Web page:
This is my last post (for now) of my mom’s recipes. Or possibly my last post for a while if I am swept away by this hurricane!
Let’s hope not.
Anyways, they say to save the best for last, and that is exactly what I did here! My mom’s recipe for pudim flan is one of the best I’ve had. And she’s not even Portuguese!
My father is from Portugal and this dessert is quite the tradition in our family. My mom fell in love with their flan and found a recipe for it in 1987 when Better Homes and Garden featured Portuguese recipes. Ecstatic with what she found, she made it immediately. The recipe didn’t let her down and her flan measured up to the tried and true versions of my Portuguese relatives.
Flan can be tricky. It can be overcooked easily, air bubbles can form ruining it’s creamy texture, the sugar can burn creating a bitter taste, or not entirely melt leaving you with small crunchy crystals. The recipe will not let you down! I think the secret is in using the condensed milk! Just follow these simple steps and you will have the richest, creamiest caramel flan!
In the meantime, stay safe New England! Irene is heading our way!
Note: Original recipe calls for only 1 cup sugar and ½ cup water, but my mom increases the sugar because we love the sauce and she skipped the water (for the syrup) since it evaporates anyways. She also omitted the additional sugar added in the custard because the condensed milk is sweet enough.
Caramel Flan (Pudim Flan)
adapted recipe by Jackie S.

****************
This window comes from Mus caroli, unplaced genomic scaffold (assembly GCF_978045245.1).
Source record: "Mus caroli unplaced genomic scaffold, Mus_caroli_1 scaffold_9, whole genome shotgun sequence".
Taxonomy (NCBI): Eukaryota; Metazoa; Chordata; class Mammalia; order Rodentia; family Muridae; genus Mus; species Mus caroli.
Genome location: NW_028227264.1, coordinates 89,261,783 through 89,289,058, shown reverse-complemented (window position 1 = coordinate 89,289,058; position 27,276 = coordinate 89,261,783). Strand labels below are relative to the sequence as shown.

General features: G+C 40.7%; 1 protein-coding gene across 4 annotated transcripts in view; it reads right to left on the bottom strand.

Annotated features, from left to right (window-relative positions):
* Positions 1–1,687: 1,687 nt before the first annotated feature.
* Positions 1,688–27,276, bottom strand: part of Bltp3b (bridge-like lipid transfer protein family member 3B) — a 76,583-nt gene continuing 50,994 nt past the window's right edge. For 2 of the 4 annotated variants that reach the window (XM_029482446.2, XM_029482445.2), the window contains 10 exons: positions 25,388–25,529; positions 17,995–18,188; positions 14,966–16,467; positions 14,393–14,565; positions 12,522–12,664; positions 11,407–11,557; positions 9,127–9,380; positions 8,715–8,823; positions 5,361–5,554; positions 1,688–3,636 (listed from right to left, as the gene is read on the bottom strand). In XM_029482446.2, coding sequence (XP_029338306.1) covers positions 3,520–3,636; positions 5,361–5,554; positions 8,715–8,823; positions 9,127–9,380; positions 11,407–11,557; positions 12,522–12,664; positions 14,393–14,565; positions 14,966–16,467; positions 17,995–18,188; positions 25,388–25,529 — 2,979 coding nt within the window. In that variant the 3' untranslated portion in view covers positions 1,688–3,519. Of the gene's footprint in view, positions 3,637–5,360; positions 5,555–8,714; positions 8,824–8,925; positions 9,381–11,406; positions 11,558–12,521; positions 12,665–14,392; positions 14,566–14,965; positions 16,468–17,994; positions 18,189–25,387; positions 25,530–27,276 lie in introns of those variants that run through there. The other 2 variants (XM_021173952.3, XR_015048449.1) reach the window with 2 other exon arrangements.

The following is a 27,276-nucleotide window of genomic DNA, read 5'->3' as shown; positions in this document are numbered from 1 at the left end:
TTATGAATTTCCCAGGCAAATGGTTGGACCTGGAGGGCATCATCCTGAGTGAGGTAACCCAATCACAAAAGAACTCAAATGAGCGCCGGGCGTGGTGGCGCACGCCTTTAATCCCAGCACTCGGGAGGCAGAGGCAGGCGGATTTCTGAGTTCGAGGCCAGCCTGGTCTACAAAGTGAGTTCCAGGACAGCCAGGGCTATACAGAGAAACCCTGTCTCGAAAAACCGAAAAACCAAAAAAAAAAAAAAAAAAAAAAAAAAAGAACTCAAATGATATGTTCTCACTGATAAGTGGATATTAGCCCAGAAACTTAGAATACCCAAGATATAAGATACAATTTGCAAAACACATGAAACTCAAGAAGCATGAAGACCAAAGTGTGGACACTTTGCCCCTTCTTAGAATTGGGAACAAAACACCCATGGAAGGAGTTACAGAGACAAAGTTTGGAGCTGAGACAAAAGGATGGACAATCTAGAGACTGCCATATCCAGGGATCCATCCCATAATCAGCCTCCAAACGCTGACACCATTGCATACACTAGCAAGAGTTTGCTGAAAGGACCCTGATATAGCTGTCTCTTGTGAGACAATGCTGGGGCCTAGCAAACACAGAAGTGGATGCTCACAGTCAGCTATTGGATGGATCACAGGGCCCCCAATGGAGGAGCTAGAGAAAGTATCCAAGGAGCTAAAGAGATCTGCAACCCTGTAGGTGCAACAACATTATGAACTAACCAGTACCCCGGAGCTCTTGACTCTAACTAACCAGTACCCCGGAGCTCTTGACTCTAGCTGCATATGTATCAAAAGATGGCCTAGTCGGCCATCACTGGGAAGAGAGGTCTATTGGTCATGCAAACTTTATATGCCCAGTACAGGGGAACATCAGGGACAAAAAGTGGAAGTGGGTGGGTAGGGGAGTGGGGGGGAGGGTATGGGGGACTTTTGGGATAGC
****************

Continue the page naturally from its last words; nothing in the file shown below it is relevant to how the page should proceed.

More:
1 1/2 cups sugar
1 can condensed milk
1 cup whole milk
Pinch of salt
Teaspoon of vanilla
In a dry non stick skillet over medium heat add the sugar. It won’t look like it’s doing a thing or even melting for a bit till it reaches just the right temperature. You have to watch it. Every now and then give it a stir and it will stick and be clumpy and hard but just be patient and let it melt. All of a sudden you will see it start to melt and turn brown. The goal is to only let it get light to medium colored brown, like amber gold, and you must keep stirring once you see a glimmer of melting. It will reach this color very fast and once it does remove from heat otherwise it will get too dark and take on a burnt taste…throw away and start over if this happens.
Pour the syrup into a glass round baking dish and using pot holders, quickly turn the dish so that the sides are glazed with the syrup. It will set very quickly and the idea is to get the sides to be coated more-so than the bottom. That’s because when you invert it the next day, some of the syrup stays in the bottom and I like all I can get. Set aside.
Add all custard ingredients into a blender and process until well blended. Pour into glazed dish and put it into another larger pan with hot water so that he water comes up half the side of the flan dish.
Bake in 325 degree oven until knife inserted near the center comes out clean or it is slightly brown on top and feels set if you jiggle the pan a bit. About 1 hour.
Allow to cool and refrigerate overnight.
When time to serve, use a knife to just cut around the edge and invert onto platter. Spoon out as much of the syrup as you can so everyone gets enough.